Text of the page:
Suppliers collaborate, develop data products in battle against obsolete parts
Nuclear suppliers are working more closely together to resolve the obsolescence of older parts, offering new supply solutions through data services and reverse engineering.
“In many ways the obsolescence issue has brought the supply chain for nuclear power producers closer together,” Steve Willrett, Senior Consultant at Rolls-Royce Nuclear Engineering Services told FCBI.
The unifying objective is to keep those plants operating as efficiently and cost effectively as possible as nobody wins when plants have to close, he said.
“Suppliers work together to support the industry in finding solutions to obsolete equipment.” Willrett said.
Obsolescence refers to equipment and parts that are no longer available for purchase.
Having an industry-wide response to the obsolescence issue is vital as this is one of the most serious problems facing the nuclear sector.
Many nuclear plants were built in the 1970s and 1980s, using technology that is now around 50 years old.
A research study by Rolls Royce concluded that somewhere between 20-25% of the components in nuclear plants are no longer supported by the original equipment provider.
A nuclear plant typically relies on over 100,000 parts to operate, highlighting the size of the task.
To tackle the issue, the Nuclear Utility Obsolescence Group (NUOG) was formed in 2000, to create partnerships in the nuclear industry.
The Annual NUOG Meeting will take place July 20-22 in Sonoma, California, bringing together utilities and members along the supply chain to look for solutions.
Suppliers will reveal how they have worked in tandem and with utilities to solve obsolescence problems.
The isolated pockets of new build markets around the world have also helped keep supply chains in place for some of the older components.
“There are four new nuclear units being built in the United States and many others across the globe. This new business helps immensely in supporting the equipment needs of the existing fleet as well,” Willrett said.
Rolls Royce has created a system, called Proactive Obsolescence Management System (POMS), to reduce the effects of obsolescence.
POMS is a database and research tool, which collects information on equipment, inventory, the bill of materials, work order, and maintenance issues from all members.
The key benefits include: early notice of obsolescence issues, a detailed tree of equipment manufacturers and opportunities for industry collaboration.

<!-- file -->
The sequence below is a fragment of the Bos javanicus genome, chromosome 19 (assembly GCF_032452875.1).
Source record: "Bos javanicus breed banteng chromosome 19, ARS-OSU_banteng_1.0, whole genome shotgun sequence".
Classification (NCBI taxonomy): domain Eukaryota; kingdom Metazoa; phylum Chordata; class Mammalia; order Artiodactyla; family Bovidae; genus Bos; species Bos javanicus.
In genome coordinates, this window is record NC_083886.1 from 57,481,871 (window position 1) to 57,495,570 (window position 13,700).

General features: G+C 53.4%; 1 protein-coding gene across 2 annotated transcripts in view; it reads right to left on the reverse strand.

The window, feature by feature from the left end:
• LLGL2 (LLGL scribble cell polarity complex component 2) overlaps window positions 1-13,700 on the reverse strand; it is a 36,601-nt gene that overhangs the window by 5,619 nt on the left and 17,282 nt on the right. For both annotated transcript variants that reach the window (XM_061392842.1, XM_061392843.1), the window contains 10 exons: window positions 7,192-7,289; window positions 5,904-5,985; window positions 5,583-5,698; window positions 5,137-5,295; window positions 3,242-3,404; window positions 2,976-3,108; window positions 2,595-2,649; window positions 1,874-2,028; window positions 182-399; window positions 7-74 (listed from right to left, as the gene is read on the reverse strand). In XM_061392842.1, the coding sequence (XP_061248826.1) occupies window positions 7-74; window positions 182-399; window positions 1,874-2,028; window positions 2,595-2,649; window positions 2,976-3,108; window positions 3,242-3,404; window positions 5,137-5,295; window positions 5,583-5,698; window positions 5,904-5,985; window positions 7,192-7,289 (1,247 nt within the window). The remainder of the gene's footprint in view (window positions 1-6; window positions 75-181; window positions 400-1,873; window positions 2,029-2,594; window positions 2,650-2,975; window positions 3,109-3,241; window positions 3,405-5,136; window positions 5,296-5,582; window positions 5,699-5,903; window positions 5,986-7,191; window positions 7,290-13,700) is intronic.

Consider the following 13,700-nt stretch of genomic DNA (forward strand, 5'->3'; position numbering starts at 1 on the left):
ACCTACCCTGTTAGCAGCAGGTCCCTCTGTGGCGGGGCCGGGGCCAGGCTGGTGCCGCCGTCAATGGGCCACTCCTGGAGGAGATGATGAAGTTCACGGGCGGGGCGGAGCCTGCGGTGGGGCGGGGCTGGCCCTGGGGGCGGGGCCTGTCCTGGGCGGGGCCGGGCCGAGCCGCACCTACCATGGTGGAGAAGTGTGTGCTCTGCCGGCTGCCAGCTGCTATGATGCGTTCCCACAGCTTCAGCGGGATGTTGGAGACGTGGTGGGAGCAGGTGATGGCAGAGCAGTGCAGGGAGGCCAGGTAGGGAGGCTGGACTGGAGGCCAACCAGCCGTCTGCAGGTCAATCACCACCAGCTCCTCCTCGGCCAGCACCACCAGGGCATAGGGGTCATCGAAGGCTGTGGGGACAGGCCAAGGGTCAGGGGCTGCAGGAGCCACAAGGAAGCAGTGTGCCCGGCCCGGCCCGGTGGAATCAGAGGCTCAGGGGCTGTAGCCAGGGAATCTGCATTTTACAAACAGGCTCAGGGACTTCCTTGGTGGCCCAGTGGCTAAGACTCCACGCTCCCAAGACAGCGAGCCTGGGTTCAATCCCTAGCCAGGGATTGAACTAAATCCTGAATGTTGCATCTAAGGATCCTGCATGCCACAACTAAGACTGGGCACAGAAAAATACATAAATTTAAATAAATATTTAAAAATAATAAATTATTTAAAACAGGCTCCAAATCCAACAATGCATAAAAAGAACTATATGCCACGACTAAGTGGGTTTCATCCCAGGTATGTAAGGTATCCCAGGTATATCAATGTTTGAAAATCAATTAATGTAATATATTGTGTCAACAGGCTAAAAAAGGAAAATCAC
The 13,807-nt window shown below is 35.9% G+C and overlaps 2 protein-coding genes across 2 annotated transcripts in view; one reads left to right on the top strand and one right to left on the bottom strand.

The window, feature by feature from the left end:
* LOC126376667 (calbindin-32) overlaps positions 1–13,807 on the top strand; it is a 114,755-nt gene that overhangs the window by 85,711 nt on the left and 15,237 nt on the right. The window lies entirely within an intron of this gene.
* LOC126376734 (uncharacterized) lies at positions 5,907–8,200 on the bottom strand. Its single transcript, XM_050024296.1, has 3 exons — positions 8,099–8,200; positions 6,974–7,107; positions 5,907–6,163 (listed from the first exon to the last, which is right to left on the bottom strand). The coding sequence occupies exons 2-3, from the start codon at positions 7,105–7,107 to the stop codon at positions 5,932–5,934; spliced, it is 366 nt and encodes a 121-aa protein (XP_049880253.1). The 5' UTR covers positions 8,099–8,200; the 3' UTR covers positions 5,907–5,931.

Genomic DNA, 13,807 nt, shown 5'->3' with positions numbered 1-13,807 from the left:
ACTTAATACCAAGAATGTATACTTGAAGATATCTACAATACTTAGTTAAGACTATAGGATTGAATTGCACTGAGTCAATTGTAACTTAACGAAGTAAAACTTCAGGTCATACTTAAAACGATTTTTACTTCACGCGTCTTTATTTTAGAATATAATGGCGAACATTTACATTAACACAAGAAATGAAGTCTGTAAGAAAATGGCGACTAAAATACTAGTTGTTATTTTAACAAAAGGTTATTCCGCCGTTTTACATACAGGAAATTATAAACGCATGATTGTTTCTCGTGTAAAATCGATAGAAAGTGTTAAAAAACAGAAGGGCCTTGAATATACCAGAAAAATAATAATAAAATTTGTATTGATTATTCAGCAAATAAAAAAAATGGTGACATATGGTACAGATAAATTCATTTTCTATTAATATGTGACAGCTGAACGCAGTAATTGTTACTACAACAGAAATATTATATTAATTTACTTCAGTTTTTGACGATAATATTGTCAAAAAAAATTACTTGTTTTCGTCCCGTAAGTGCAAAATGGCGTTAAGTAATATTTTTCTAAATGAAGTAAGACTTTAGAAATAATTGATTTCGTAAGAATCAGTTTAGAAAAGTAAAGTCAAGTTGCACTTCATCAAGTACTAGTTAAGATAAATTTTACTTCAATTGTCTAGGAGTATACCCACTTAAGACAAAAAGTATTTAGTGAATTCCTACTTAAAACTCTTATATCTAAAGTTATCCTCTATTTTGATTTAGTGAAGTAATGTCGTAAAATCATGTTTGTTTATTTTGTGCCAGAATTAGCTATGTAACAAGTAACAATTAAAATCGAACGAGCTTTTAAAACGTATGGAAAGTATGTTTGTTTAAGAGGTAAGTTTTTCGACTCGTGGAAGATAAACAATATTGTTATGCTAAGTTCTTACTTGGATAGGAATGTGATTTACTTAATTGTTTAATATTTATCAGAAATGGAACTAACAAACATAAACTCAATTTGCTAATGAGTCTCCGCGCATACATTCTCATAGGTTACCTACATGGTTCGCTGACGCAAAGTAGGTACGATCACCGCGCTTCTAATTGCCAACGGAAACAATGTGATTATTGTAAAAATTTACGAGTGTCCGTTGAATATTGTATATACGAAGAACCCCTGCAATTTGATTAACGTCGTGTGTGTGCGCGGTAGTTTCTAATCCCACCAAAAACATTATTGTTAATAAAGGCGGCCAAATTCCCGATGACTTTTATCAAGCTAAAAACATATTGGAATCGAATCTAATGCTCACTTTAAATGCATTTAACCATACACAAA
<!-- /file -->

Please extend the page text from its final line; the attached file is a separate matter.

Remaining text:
An improved version of the system is being developed in which the data allows customers to identify items which will become obsolete, allowing them to act well in advance.
A rolled out version of POMS will also allow the supply community to outline accurate, up-to-date status, on their equipment.
Suppliers can update the status of any obsolete components and whether they can provide spare parts. The new system enables suppliers to identify areas and equipment in high demand.
Other providers of obsolescence solutions include ATC Nuclear, which has its own nuclear inventory management system.
This provides an inventory supply chain management solution, aimed at obsolescence and supplier performance to reduce direct and indirect costs, updating minute by minute.
ATC Nuclear has also developed a reverse engineering, manufacturing, and testing program to help solve the problem of hard-to-find parts from the original equipment manufacturer (OEM).
The Curtiss-Wright Flow Control Company (CWFC) is also prominent in the efforts to solve obsolescence issues.
CWFC’s RAPID online parts sharing database has been designed to provide a quick solution to locating surplus parts.
As nuclear sites often hold onto excess components available for resale to other nuclear sites, the surplus could be sold onto other sites that are in need on the component.
Special manufacturing runs are used and suppliers that have discontinued manufacturing an item can purchase components manufactured to the original designs.
CWFC has licensing agreements in place with suppliers that have stopped quality assurance programmes. The agreements allow OEM parts to be bought with all certifications in place.
The company also uses reverse engineering techniques, where alternative suppliers assemble obsolete parts. It also offers design changes, where valves, pumps and heat exchangers are used to enhance products.
US sector less concerned
While many firms are working on solutions to obsolescence, the Nuclear Energy Institute, the US nuclear industry group, does not see it as a major issue for US plants currently in operation.
“The United States nuclear energy industry achieved a record high capacity factor in 2014. That level of excellence would not be attainable if obsolescence were a problem,” Steve Kerekes, senior communications director at NEI, said.
“The United States nuclear energy industry has invested approximately $90 billion in capital improvements over the past 20 years. Much of this money is invested in power uprates that increase our value to the United States electric grid, and to the markets and regions in which our facilities operate so efficiently.”